The SPEEDUP workshop series has a long history in presenting and discussing the state-of-the-art in high-performance and parallel scientific computing. This includes algorithms, applications, and software aspects related to high-performance parallel computing. The focus of the 44th SPEEDUP workshop is on Fluid-Structure Interaction. The scientific program of September 10 consists of six 45-minutes talks and a poster session. Please encourage your collaborators to upload an abstract for the poster session. The deadline is Sept 4, 2015.
Directions to reach CSCS and University of Lugano can be found here
Thursday September 10th
The conference will take place at CSCS
- 10:00 - 10:45
- Registration and Coffee
- 10:45 - 10:55
- 10:55 - 10:40
- Felix Wolf (TU Darmstadt): Exascaling Your Library: Will Your Implementation Meet Your Expectations?
- 11:40 - 12:25
- Simone Deparis (EPF Lausanne): Fluid-structure interaction for vascular flows: from supercomputers to laptops
- 12:25 - 13:45
- Lunch break (at CSCS)
During the lunch break at 12:50: General Assembly of the Speedup Society
- 13:45 - 14:30
- Stefan Pirker (University of Linz): Improving the performance of numerical simulation of granular systems - Model development, discretization and hardware aware implementation
- 14:30 - 14:45
- Coffee break
- 14:45 - 15:30
- Stephen Turnock (University of Southampton): Dynamic behaviour of passive adaptive composite foils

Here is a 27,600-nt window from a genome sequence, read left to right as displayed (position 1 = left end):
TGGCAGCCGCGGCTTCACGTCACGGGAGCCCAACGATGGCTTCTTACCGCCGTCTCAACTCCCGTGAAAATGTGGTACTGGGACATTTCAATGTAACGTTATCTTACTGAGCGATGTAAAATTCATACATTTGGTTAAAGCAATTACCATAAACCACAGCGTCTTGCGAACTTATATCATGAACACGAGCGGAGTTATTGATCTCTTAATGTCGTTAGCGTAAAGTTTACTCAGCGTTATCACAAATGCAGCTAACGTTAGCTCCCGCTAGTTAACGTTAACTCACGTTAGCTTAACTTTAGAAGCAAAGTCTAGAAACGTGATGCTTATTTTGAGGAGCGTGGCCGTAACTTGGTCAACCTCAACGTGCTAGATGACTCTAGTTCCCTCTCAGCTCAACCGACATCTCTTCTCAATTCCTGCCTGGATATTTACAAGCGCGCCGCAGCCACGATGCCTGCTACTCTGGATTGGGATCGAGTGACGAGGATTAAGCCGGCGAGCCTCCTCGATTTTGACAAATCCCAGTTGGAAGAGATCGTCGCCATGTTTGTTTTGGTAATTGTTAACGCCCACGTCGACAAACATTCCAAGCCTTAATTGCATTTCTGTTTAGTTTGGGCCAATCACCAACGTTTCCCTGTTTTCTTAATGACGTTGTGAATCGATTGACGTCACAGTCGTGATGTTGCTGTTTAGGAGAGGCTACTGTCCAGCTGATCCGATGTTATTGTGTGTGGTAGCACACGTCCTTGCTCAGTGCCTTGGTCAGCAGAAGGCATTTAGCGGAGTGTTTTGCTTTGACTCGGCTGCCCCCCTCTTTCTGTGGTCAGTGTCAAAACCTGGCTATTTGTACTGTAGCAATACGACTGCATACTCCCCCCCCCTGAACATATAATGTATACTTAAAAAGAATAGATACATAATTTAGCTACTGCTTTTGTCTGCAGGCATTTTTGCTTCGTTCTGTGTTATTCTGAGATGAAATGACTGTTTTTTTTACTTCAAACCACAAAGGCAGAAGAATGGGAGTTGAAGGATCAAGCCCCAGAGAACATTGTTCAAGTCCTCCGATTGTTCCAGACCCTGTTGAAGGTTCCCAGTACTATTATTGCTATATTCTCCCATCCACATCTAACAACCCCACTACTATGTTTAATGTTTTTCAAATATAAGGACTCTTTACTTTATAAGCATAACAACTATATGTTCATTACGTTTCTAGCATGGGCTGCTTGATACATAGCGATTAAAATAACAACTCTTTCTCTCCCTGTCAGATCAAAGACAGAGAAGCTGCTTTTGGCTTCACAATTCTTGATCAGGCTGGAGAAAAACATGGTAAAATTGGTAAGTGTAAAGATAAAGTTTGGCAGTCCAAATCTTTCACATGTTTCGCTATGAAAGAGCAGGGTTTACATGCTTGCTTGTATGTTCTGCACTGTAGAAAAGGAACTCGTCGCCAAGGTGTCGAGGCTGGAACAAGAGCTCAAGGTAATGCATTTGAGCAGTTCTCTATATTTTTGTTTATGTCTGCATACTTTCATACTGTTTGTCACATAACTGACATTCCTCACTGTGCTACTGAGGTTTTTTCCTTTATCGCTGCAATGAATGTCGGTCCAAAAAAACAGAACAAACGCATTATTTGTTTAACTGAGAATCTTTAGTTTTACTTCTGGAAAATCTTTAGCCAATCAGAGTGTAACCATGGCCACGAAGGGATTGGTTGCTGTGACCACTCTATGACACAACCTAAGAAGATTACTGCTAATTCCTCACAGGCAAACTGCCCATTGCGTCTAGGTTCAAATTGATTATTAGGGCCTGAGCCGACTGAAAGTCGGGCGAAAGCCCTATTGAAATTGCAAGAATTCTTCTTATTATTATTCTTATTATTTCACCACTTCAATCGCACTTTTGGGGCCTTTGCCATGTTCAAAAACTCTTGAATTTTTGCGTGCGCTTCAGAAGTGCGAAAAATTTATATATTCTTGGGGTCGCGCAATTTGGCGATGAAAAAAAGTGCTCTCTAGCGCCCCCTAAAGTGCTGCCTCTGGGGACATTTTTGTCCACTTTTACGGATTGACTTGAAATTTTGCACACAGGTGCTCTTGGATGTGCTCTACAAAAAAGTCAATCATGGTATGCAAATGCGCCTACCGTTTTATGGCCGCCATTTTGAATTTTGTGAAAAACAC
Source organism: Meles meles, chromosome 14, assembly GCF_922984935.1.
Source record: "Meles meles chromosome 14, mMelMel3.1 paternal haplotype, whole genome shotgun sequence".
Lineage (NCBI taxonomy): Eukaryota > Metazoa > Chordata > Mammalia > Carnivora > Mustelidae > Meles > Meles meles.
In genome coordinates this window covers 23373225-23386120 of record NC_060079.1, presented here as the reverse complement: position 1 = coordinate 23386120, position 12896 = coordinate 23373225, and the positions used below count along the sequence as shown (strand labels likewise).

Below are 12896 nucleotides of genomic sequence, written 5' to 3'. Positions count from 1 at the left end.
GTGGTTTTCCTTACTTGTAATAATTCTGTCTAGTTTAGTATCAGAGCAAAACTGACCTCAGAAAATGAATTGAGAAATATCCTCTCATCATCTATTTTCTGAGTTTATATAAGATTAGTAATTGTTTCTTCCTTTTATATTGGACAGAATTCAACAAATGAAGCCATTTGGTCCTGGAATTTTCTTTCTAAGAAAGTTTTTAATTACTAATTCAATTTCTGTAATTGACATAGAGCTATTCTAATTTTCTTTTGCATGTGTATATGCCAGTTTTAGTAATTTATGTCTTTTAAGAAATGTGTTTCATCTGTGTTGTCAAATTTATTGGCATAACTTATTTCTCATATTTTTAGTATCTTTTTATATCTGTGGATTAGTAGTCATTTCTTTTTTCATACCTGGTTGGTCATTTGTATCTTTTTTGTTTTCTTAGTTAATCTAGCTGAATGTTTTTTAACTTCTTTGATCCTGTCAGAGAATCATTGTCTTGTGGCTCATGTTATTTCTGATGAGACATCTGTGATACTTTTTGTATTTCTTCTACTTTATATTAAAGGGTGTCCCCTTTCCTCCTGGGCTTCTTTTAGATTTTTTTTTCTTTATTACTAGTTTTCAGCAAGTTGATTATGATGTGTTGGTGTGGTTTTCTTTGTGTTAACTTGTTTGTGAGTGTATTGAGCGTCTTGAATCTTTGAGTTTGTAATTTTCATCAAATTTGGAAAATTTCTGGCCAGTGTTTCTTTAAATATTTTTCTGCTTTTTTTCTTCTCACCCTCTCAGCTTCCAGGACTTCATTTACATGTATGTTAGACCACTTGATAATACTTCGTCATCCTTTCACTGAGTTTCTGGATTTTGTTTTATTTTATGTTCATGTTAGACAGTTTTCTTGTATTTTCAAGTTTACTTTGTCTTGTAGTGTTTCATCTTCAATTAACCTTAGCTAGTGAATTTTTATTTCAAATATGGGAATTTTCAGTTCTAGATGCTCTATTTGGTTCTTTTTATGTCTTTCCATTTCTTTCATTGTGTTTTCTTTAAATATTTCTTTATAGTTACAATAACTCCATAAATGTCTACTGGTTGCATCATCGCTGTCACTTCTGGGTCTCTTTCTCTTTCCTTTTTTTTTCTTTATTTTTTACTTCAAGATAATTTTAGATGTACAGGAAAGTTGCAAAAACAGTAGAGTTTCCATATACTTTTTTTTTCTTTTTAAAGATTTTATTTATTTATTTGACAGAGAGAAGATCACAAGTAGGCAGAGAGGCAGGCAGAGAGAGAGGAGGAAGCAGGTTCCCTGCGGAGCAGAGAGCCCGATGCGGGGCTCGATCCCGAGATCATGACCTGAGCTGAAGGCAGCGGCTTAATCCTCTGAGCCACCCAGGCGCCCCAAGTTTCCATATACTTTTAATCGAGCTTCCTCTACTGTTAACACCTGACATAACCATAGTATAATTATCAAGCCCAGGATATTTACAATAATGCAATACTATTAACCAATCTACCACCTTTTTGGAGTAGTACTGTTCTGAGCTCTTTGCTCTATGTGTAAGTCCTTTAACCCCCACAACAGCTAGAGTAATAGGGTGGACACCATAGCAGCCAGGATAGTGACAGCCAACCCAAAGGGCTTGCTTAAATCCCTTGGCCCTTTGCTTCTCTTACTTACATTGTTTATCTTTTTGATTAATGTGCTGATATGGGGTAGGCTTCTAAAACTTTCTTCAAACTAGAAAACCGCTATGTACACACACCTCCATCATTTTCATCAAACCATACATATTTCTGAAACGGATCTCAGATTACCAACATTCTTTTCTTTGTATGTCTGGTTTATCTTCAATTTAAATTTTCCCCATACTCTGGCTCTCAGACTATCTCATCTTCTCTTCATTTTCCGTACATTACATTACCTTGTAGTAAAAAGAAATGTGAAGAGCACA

- 15:30 - 16:15
- Dominik Obrist (University of Bern): HPC framework for aortic valve simulation with hybrid discretization for fluid and soft tissue
- 16:15 - 17:15
- Apero and poster session
Friday September 11th
The new MPI standards (MPI-3.0) adds several key-concepts to deal with programming massively parallel modern hardware systems. In this tutorial, the three major concepts are covered:
- nonblocking collectives and flexible communicator creation,
- greatly improved remote memory access (RMA) programming, and
- topology mapping to improve locality and neighborhood ("build your own") collective operations.
Nonblocking collectives enable to write applications that are resilient to small time variations (noise), overlap communication and computation, and enable new complex communication protocols. The new remote memory access semantics allow to efficiently exploit modern computing systems that offer RDMA but require a new way of thinking and developing applications. Topology mapping allows to specify the application's communication requirements and enables the MPI implementation to optimize the process-to-node mapping. Last but not least, neighborhood collectives form a powerful mechanism where programmers can specify their own collective operation and allow the MPI implementation to apply additional optimizations.
Introductory: 25%, Intermediate: 50%, Advanced: 25%
We generally assume a basic familiarity with MPI, i.e., attendees should be able to write and execute simple MPI programs. We also assume familiarity with general HPC concepts (i.e., a simple understanding of batch systems, communication and computation tradeoffs, and networks).
The tutorial will take place at USI, room SI-008 (see the graphics below).
9:00 - 10:30 lecture/exercise
10:30 - 11:00 break
11:00 - 12:30 lecture/exercise
12:30 - 14:00 lunch
14:00 - 15:30 lecture/exercise
- Workshop: CHF 80 (free for bachelor and master students)
- Tutorial: CHF 170 (CHF 50 for bachelor and master students)
Details and the registration form can be found here.
A. Adelmann (PSI Villigen), P. Arbenz (ETH Zurich), H. Burkhart (U of Basel), B. Chopard (U Geneva), S. Deparis (EPF Lausanne), J. Hesthaven (EPF Lausanne), A. Janka (EIA Fribourg), R. Krause (USI Lugano), H. Nordborg (HSR), D. Obrist (U Berne), V. Rezzonico (EPF Lausanne), O. Schenk (USI Lugano), J. VandeVondele (ETH Zurich).